So if a quarterback passes for, say, eight yards on a 3rd-and-10, he'd more than likely accrue negative NEP for that play because the play likely results in a punt. Conversely if he converted the first down by throwing for 14 yards, he'd get positive NEP. The aggregate of positive and negative NEP accumulated through individual plays measures a player's overall on-field impact. You can learn more about NEP by checking out our glossary.
From 2011 to 2014, Newton has finished 11th, 12th, 15th and 23rd in Passing NEP among quarterbacks with at least 300 passes. Factoring in his rushing production, Newton has finished 6th, 8th, 8th, and 16th in those same seasons, respectively. This season, he ranks 11th in Passing NEP and 7th in Total NEP (factoring in rushing production), and he's producing at a level above expectation slightly above that of his rookie season, which I might add, was very good.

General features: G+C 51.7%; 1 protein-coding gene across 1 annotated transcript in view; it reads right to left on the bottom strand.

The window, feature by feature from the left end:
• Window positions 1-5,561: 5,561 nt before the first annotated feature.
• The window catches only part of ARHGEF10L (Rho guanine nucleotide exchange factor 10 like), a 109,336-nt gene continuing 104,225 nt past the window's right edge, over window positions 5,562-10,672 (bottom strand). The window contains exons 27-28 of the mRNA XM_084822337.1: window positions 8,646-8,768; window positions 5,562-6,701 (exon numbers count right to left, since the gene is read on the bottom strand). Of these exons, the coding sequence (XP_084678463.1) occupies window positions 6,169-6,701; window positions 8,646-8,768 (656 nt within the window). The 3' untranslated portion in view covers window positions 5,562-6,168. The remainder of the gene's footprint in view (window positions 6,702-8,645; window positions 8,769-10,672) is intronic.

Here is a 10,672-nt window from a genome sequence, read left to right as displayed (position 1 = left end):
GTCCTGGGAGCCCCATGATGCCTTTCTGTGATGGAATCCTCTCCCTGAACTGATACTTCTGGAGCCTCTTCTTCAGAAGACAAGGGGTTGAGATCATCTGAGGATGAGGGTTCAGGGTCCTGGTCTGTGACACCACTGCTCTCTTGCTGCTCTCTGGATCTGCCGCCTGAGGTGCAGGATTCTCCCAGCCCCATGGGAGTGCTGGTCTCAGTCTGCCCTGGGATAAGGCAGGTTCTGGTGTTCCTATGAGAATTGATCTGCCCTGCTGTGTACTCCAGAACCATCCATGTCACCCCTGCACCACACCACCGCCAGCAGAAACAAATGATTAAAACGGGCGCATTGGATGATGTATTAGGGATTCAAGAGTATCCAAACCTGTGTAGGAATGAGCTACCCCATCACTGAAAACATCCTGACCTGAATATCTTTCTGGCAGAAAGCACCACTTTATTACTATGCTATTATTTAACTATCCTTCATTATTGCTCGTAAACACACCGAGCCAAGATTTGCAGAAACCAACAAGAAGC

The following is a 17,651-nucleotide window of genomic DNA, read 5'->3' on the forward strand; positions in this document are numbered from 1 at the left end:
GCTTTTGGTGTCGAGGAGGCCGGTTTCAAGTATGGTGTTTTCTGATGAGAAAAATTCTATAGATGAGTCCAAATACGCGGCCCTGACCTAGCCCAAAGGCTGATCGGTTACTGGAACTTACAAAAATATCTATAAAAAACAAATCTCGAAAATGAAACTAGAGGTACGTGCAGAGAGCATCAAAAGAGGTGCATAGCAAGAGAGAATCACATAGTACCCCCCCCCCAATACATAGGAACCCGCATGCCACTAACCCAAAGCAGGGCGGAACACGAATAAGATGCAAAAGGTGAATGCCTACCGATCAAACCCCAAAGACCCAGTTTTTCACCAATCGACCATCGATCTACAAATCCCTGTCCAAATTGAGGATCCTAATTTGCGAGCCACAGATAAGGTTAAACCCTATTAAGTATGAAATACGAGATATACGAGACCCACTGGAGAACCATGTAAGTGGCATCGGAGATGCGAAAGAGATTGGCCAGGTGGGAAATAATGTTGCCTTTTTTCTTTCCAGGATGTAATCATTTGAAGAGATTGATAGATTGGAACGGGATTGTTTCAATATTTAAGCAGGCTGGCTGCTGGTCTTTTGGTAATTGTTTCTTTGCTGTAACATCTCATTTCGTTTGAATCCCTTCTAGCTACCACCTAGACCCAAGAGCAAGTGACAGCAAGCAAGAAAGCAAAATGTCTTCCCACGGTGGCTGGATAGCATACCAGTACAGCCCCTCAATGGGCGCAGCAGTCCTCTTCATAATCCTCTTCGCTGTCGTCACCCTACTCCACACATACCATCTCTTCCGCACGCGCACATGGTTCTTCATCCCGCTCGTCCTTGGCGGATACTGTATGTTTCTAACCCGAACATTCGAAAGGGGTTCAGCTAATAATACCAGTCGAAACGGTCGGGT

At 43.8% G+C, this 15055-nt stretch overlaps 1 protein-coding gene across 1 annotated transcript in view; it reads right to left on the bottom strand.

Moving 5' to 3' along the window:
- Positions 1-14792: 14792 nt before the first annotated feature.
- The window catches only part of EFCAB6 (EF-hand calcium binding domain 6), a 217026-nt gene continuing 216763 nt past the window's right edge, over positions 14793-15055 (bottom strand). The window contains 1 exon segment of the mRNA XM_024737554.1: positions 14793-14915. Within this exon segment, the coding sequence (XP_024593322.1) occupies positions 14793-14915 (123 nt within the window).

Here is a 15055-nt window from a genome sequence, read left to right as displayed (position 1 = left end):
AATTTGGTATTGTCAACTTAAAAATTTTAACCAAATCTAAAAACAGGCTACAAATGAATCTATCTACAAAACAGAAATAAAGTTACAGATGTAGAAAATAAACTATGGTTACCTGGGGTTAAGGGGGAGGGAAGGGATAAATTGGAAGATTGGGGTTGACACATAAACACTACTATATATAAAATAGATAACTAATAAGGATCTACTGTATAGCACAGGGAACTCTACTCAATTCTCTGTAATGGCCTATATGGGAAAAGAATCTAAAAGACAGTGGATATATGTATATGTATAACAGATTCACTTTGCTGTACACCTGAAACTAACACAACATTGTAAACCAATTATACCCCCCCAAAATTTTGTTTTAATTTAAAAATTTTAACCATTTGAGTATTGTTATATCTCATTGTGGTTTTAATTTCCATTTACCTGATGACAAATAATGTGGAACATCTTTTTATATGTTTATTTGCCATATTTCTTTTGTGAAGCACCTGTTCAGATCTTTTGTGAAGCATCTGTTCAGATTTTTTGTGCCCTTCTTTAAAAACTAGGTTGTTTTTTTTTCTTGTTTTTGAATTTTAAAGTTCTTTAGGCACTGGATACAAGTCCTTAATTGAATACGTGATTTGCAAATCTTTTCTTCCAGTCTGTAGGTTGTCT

Of course, he doesn't have the same weapons now that he did then.
But the difference in the Panthers this year is that their defense has been clicking all season, in tandem with their offense. They currently rank second in league in Adjusted Defensive Passing NEP (big ups to Josh Norman), and 11th in the league in Adjusted Defensive Rushing NEP to form the league's top overall defense.
The Saints, on the other hand, primarily because of their defense, look bad. Their defense got to such a so-in-shambles point that they let go of wild-haired defensive coordinator Rob Ryan a few weeks back. They currently sport the worst pass defense in the league per our numbers, and the 25th-best rushing defense, so the Panthers shouldn't have any problems putting points on the board, regardless of it being a road game.
The Saints still sport a pretty good offense, ranked sixth in the league per our numbers. The key to getting a win (if they can) is probably to get Mark Ingram going, as the Panthers are more vulnerable to the run than the pass. And if Josh Norman stays on Brandin Cooks for the majority of the day, they'll need one of their secondary receivers like Willie Snead, Marques Colston, or Benjamin Watson to step up in the receiving game.
The Panthers will continue their quest for greatness on Sunday, and our projections currently give them a 70.73% chance at walking away with a victory. We'll see if Drew Brees and company can put up the kind of fight to challenge their division rival's pursuit of history.
A Dual Home Game